ongoing benefit realisation and you have the

foundations for successful long term business


Safe’s Credit Control module manages the entire

credit lifecycle, from credit checking through to

cash collection and beyond, providing detailed

analysis of performance. Safe’s single, intuitive and

easy-to-use application seamlessly brings together

the necessary data and tools you require to

achieve your objective of creating a profit centre

culture within your credit control function.

Dun & Bradstreet grows the most valuable

relationships in business. Whether your customer

portfolio spans a city, a country or the globe, Dun

& Bradstreet delivers the data, analytics and insight

to grow your most profitable relationships and

obtain a global, unified view of your customer

relationships across credit and collections.

Bottomline Technologies (NASDAQ: EPAY) helps

businesses pay and get paid. Businesses and banks

rely on Bottomline for domestic and international

payments, effective cash management tools,

automated workflows for payment processing

and bill review and state of the art fraud

detection, behavioural analytics and regulatory

compliance. Every day, we help our customers by

making complex business payments simple, secure

and seamless.

Data Interconnect provides integrated e-billing

and collection solutions via its document delivery

web portal, WebSend. By providing improved

Customer Experience and Customer Satisfaction,

with enhanced levels of communication between

both parties, we can substantially speed up your

collection processes.

DWF is one of the UK’s largest legal businesses

with an award-winning reputation for client service

excellence and effective operational management.

Named by the Financial Times as one of Europe’s

most innovative law firms and independently

ranked first of all top 20 law firms for quality of

legal advice and joint first of all national law firms

for service delivery and responsiveness.

Tinubu Square is a trusted source of trade

credit intelligence for credit insurers and for

corporate customers. The company’s B2B

Credit Risk Intelligence solutions include the

Tinubu Risk Management Center, a cloud-based

SaaS platform; the Tinubu Credit Intelligence

service and the Tinubu Risk Analyst advisory

service. Over 250 companies rely on Tinubu

Square to protect their greatest assets: customer


Moore Stephens is a top ten accounting and

advisory network. Our national creditor services

team has expert insights in debt recovery. This,

combined with unparalleled industry and sector

knowledge, enables our team to assist creditors in

recovering outstanding debts.

Organisations around the world rely on Company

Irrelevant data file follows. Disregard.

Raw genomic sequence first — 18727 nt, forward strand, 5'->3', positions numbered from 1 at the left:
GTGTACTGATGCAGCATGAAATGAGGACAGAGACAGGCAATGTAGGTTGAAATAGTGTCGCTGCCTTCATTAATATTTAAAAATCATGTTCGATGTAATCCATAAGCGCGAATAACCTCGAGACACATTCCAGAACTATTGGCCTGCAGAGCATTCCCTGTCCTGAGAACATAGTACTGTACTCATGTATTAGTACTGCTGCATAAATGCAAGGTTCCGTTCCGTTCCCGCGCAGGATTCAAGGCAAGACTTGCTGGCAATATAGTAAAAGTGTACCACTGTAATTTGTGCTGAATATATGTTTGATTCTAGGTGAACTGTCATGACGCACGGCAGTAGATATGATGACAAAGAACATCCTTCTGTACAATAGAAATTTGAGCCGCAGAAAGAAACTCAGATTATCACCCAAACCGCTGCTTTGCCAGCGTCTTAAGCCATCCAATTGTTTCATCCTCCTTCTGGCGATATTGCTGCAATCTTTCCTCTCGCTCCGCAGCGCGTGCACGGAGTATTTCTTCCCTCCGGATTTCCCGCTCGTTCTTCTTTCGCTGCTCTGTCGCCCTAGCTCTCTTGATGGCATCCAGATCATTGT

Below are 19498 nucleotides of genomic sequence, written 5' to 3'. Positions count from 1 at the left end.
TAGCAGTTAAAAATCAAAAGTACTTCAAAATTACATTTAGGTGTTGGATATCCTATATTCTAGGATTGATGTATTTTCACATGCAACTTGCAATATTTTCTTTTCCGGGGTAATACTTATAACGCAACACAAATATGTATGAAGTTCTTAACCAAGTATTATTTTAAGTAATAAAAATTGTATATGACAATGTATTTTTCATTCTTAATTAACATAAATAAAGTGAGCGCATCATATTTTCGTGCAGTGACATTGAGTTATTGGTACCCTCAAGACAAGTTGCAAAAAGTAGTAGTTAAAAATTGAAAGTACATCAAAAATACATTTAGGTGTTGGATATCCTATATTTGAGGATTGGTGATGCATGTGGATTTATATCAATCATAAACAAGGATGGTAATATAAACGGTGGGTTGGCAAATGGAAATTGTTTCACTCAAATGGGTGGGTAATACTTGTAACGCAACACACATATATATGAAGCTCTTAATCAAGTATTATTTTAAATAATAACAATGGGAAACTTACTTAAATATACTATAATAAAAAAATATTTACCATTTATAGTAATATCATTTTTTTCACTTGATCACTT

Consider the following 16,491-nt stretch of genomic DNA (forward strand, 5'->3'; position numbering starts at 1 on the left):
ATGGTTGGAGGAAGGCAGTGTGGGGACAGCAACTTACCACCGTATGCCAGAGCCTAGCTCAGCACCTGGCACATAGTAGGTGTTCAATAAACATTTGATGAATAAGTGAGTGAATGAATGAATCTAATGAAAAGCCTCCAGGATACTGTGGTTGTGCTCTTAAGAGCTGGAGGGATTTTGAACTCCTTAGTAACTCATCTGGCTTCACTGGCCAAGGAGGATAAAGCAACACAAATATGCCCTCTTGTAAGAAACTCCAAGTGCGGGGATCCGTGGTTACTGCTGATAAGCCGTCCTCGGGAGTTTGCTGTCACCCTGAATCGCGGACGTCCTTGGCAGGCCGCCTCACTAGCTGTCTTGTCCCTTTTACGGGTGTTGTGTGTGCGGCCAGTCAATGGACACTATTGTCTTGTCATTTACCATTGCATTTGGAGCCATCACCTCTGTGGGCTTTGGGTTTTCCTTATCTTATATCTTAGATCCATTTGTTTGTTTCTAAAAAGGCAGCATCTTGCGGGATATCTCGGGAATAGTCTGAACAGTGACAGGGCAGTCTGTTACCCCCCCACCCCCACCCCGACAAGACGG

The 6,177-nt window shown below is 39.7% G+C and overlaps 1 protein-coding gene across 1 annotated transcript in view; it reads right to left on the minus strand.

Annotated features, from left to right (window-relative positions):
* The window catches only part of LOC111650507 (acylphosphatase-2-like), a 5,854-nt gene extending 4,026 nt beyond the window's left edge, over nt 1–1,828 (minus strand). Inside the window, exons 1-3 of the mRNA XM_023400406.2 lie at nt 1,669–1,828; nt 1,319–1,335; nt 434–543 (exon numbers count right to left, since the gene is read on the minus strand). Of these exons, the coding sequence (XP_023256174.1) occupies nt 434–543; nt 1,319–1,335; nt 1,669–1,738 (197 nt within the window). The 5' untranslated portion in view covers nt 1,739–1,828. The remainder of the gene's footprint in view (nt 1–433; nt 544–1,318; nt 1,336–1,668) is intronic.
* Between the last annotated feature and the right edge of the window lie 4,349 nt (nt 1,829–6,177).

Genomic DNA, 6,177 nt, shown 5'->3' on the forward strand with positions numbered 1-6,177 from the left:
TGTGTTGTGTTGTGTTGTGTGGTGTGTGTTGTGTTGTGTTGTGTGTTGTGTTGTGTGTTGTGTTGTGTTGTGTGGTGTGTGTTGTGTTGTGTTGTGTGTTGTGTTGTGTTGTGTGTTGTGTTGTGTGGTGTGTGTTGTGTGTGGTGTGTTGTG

Watch’s industry-leading financial analytics to drive

their credit risk processes. Our financial risk

modelling and ability to map medium to long-term

risk as well as short-term credit risk set us apart

from other credit reference agencies. With our

unique H-Score® predicting almost 90 percent

of corporate insolvencies in advance, it is the risk

management tool of choice, providing actionable

intelligence in an uncertain world.

The Recognised Standard

The Recognised Standard / / March 2018 / PAGE 67


Take it or leave it

Gareth Edwards gives some insight into

new holiday pay case law

THE Working Time Regulations

1998 set out workers’ rights

to paid annual leave and in

a landmark ruling by the

European Court of Justice (ECJ)

late last year, UK law has been

found to be incompatible with EU legislation.

In essence, the ECJ has confirmed that where

a worker is refused their paid annual holiday,

their entitlement to paid annual leave will carry

over to the next holiday year.

The case, King v The Sash Windows

Workshop Limited, was brought by Conley

King, who was engaged by The Sash Window

Workshop Limited (SSW) from June 1999 until

October 2012 as a self-employed commission

only salesman. Mr King’s contract made no

reference to the issue of annual leave and

throughout his time at SSW Mr King had not

taken any paid holiday. Over the period that he

was engaged by SSW to provide it with services,

he was offered an employment contract

however he turned this down, choosing instead

to remain self-employed. Following the end

of the relationship, Mr King brought a claim

for unpaid holiday pay in the Employment

Tribunal (ET) pursuing 24.15 weeks’ pay. SSW

opposed this claim, arguing that the Working

Time Regulations 1998 state that if paid holiday

is not taken in a leave year, then it is lost and

cannot be carried over.

The ET found that Mr King was a ‘worker’

which entitled him to paid annual leave. A

number of appeals then followed the initial

decision with the case making its way to the

Court of Appeal (CA) before being referred to

the ECJ regarding the question of holiday pay



The ECJ noted that SSW had benefitted from

Mr King not taking the annual leave that he,

as a worker, had been entitled to and went

on to say that denying workers their holiday

pay effectively prevents them from exercising

their right to paid annual leave. In addition,

the ECJ said that a claim for accrued annual

leave entitlement cannot be prevented because

another holiday year has started, and that this

principle was incompatible with EU law.

Crucially, the ECJ said that the normal time

limits concerning how much holiday can be

carried over do not apply when an organisation

has failed to grant paid annual leave to their

workers. This means that a worker could be

AUTHOR – Gareth Edwards

entitled to claim the accrued, but unused,